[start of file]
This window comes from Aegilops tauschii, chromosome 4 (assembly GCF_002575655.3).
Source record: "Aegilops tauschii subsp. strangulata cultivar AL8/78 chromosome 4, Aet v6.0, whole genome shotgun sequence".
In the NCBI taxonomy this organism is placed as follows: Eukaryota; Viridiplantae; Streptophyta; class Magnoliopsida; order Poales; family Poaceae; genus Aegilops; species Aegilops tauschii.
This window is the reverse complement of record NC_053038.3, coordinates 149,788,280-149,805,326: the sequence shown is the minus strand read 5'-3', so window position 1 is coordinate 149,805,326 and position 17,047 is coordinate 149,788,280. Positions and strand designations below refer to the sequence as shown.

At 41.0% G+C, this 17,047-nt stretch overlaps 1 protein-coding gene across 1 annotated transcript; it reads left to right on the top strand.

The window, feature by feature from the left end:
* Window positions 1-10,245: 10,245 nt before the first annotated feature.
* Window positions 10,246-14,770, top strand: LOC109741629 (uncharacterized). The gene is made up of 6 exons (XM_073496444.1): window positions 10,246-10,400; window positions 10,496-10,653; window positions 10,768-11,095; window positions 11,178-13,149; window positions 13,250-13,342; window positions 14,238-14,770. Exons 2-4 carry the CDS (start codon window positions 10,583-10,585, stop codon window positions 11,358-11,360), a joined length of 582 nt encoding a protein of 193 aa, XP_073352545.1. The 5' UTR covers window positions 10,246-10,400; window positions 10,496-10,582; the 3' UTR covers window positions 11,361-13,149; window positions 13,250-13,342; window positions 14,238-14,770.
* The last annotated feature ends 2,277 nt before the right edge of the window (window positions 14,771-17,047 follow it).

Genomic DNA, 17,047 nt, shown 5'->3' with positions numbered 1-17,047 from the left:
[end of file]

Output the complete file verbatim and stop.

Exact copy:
This window comes from Aegilops tauschii, chromosome 4 (assembly GCF_002575655.3).
Source record: "Aegilops tauschii subsp. strangulata cultivar AL8/78 chromosome 4, Aet v6.0, whole genome shotgun sequence".
In the NCBI taxonomy this organism is placed as follows: Eukaryota; Viridiplantae; Streptophyta; class Magnoliopsida; order Poales; family Poaceae; genus Aegilops; species Aegilops tauschii.
This window is the reverse complement of record NC_053038.3, coordinates 149,788,280-149,805,326: the sequence shown is the minus strand read 5'-3', so window position 1 is coordinate 149,805,326 and position 17,047 is coordinate 149,788,280. Positions and strand designations below refer to the sequence as shown.

At 41.0% G+C, this 17,047-nt stretch overlaps 1 protein-coding gene across 1 annotated transcript; it reads left to right on the top strand.

The window, feature by feature from the left end:
* Window positions 1-10,245: 10,245 nt before the first annotated feature.
* Window positions 10,246-14,770, top strand: LOC109741629 (uncharacterized). The gene is made up of 6 exons (XM_073496444.1): window positions 10,246-10,400; window positions 10,496-10,653; window positions 10,768-11,095; window positions 11,178-13,149; window positions 13,250-13,342; window positions 14,238-14,770. Exons 2-4 carry the CDS (start codon window positions 10,583-10,585, stop codon window positions 11,358-11,360), a joined length of 582 nt encoding a protein of 193 aa, XP_073352545.1. The 5' UTR covers window positions 10,246-10,400; window positions 10,496-10,582; the 3' UTR covers window positions 11,361-13,149; window positions 13,250-13,342; window positions 14,238-14,770.
* The last annotated feature ends 2,277 nt before the right edge of the window (window positions 14,771-17,047 follow it).

Genomic DNA, 17,047 nt, shown 5'->3' with positions numbered 1-17,047 from the left: